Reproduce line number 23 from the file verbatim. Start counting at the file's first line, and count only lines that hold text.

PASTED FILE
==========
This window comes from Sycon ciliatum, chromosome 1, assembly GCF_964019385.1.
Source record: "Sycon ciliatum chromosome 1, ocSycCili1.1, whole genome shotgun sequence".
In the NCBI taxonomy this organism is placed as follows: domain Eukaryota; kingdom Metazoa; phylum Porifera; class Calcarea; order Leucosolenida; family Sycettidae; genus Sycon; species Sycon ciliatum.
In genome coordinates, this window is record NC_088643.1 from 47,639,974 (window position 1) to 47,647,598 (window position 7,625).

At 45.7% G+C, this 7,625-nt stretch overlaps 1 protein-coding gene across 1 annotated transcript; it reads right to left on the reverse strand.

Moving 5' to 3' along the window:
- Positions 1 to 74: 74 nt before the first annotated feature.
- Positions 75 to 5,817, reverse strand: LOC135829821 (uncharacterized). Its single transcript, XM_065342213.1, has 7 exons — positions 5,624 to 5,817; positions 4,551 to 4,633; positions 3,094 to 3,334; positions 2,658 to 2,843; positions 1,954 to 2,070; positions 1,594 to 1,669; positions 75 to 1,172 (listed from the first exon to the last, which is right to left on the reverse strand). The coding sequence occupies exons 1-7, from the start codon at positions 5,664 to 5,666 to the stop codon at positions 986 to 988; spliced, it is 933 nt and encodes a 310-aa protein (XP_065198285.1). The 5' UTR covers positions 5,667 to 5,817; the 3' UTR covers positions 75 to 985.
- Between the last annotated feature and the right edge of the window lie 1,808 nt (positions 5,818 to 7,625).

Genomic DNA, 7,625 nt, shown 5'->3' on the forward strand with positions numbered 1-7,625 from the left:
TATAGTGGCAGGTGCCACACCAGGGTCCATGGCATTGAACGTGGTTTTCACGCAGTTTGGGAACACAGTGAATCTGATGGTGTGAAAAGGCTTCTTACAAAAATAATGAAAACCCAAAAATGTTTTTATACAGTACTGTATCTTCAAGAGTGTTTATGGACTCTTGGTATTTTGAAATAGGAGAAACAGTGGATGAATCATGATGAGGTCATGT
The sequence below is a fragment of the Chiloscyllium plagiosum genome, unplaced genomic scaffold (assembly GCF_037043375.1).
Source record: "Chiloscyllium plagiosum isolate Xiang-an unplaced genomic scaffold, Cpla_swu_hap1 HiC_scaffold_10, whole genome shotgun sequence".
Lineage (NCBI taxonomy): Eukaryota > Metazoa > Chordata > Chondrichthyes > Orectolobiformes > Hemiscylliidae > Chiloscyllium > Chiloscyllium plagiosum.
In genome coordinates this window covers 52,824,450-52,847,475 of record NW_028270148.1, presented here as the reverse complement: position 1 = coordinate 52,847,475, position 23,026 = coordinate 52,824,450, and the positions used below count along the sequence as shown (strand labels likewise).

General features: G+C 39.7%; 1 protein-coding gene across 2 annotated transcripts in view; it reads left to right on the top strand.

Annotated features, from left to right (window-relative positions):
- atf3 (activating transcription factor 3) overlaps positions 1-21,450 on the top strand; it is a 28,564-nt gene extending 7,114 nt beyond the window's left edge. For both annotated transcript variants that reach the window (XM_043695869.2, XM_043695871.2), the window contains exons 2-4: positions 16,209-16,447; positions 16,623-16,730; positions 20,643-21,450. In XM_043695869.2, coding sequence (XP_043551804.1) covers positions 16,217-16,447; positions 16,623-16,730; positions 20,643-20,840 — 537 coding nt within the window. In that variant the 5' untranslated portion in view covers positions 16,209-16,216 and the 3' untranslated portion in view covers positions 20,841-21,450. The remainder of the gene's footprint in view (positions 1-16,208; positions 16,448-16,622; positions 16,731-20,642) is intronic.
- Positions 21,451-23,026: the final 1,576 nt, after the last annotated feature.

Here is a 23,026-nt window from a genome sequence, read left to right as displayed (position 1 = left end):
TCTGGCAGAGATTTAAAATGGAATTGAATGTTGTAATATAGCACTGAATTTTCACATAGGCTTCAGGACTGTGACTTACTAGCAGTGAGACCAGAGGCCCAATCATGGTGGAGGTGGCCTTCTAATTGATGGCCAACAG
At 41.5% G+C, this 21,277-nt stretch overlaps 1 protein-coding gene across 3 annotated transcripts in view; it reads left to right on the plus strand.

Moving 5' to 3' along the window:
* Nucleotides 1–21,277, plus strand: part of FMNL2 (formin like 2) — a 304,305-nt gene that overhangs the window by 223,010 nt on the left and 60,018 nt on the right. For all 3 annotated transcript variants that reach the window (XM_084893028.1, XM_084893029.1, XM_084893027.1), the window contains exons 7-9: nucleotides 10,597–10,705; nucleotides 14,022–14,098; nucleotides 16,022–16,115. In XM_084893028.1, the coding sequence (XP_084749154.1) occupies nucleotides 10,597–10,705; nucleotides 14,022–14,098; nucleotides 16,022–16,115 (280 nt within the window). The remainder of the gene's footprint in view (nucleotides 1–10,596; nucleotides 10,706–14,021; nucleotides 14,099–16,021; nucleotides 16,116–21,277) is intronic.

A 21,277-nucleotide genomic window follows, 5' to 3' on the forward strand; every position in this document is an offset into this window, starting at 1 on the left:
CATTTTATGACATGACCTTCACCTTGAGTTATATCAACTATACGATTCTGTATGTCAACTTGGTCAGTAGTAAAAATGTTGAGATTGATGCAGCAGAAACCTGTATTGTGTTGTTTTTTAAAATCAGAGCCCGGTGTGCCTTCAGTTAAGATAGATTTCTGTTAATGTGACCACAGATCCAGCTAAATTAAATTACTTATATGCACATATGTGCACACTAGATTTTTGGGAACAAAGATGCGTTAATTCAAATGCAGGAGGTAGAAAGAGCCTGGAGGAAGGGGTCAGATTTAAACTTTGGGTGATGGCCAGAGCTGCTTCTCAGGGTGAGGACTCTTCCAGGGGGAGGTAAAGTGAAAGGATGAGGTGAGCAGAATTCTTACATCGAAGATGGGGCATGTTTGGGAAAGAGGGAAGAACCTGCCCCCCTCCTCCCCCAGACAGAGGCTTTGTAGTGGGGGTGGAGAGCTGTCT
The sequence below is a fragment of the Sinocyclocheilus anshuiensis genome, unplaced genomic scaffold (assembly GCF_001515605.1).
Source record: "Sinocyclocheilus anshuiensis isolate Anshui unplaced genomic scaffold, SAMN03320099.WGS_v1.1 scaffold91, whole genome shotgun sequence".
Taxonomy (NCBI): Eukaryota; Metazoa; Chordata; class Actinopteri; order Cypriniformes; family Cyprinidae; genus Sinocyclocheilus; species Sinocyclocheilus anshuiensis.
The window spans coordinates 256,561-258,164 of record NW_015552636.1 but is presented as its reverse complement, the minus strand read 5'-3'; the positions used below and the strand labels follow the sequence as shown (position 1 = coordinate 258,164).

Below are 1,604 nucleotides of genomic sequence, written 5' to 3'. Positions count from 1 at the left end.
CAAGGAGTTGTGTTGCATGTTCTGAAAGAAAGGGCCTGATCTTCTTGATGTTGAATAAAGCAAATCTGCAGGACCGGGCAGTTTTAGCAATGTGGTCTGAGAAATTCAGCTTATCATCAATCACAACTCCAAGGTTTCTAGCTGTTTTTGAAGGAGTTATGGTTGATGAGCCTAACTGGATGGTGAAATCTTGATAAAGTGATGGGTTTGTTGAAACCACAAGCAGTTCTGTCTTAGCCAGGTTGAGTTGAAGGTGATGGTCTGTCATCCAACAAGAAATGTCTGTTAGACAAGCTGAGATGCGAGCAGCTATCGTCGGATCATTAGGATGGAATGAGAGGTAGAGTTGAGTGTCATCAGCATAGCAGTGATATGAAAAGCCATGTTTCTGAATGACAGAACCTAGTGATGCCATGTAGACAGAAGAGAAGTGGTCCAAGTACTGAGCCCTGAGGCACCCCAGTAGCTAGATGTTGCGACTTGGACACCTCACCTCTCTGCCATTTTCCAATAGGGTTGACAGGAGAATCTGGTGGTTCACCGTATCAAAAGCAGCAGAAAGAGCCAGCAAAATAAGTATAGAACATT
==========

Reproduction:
Moving 5' to 3' along the window: